Culture, What Is It?

At its best or most vital, I think of culture as a heartbeat, a pulse, providing purpose and substance for the people comprising the group.
I imagine a massive tapestry where every person has contributed to the pattern, leaving a distinct impression, and that all of this creates something tangible and recognisable for others wanting to be part of that culture. 

We are all influenced by culture. In the sporting arena, culture is easily evident in the polarized world of winning and losing. A great team will often demonstrate a strong culture enhanced by equally strong leadership – our national rugby team comes to mind – whilst a team that is struggling to win or even connect will have nothing binding the players together. Perhaps it’s due to a preference for individual game plans and personal glory rather than teamwork based on shared success.

Business is no different. Cultures within workplaces are critical in establishing values and beliefs, shared traditions and an identity. When this goes well it looks like a picture of personal responsibility combined with collective success, feelings of being valued and the absence of a sense of entitlement. In an industry like real estate, collective group success can sometimes get replaced by more individualized pursuits and leadership becomes an essential element in ensuring the culture isn’t altered because of this.

Obvious success can be a sign that a culture is robust, but it’s what sits under the success that really needs identifying … 

Preparation and training – this means knowing what the goal is, having the right tools and being supported in your journey.

‘Caring about the person next to you’ – it seems obvious, but for some individuals this is really hard and it’s not on their radar, but it needs to be if the culture you are striving for is about lifting everyone and not just the chosen few.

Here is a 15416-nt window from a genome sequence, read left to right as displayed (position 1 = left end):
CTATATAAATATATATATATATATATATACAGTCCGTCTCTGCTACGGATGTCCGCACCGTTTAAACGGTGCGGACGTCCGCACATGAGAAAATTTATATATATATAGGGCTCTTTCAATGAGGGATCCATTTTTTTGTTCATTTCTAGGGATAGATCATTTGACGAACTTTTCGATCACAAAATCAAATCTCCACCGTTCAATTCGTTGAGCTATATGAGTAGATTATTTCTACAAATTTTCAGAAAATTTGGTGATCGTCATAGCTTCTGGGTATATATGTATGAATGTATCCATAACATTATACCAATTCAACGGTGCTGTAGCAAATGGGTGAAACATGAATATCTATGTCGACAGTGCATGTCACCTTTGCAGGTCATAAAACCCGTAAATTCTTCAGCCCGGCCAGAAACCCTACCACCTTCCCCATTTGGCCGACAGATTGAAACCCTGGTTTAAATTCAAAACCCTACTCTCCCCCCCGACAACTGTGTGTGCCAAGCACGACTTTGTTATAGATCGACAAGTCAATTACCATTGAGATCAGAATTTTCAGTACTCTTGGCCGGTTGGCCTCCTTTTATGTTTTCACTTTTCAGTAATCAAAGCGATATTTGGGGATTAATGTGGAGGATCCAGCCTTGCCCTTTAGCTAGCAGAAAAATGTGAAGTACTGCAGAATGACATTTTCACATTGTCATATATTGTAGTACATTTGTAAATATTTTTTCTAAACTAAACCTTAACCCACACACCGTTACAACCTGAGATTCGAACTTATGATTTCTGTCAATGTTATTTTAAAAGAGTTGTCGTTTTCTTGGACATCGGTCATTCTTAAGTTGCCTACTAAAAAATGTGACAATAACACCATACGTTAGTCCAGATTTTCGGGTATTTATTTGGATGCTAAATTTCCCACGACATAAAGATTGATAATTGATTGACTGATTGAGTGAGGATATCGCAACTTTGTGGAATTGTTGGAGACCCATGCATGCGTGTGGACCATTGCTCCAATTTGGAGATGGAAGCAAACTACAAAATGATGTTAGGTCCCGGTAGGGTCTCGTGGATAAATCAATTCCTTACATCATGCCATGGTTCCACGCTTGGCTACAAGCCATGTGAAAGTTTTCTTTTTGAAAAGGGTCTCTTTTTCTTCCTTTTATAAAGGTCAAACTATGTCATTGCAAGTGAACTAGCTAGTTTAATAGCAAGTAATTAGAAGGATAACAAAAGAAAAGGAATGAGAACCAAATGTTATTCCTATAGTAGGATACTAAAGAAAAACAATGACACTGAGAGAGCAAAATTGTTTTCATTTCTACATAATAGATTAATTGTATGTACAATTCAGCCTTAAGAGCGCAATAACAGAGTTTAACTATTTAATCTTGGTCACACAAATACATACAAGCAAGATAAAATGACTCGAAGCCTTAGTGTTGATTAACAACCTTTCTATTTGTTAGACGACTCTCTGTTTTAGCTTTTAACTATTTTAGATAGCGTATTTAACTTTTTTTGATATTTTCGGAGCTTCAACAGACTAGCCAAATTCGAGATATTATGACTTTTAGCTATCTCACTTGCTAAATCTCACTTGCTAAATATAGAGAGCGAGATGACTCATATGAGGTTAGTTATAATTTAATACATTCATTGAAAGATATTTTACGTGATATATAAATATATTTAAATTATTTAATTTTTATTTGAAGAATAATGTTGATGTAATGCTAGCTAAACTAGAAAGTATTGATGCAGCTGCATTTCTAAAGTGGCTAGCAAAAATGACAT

Having standards and values – ‘this is how we do it’, then doing it proudly and to the absolute best possible levels. Remember these levels won’t stand still. They have to be continually reviewed and improved on. 

Culture benefits from being dynamic, the opposite would mean stagnation.

Recently a friend told me their business owner had made a decision that after 20 years of creating a strong drinking culture, he wanted this to change. It was certainly a groundbreaking moment and no doubt the culture, if it’s got more to it than socializing, will move forward despite a habit established over many years.

Finally, leadership. Captains in sport and industry need to lead. First out onto the paddock. First into the office. Comfortable with the pressure (and there is always pressure) and uncomfortable with the status quo.

So, there you have it. A tiny snapshot of what culture can mean. But the story needs one more question: what are you as an individual doing for the culture of the group or groups you belong to? Are you adding to its pulse or tapestry, or taking from it?

Life is made better when you add.

Lynette McFadden, Harcourts gold Business Owner


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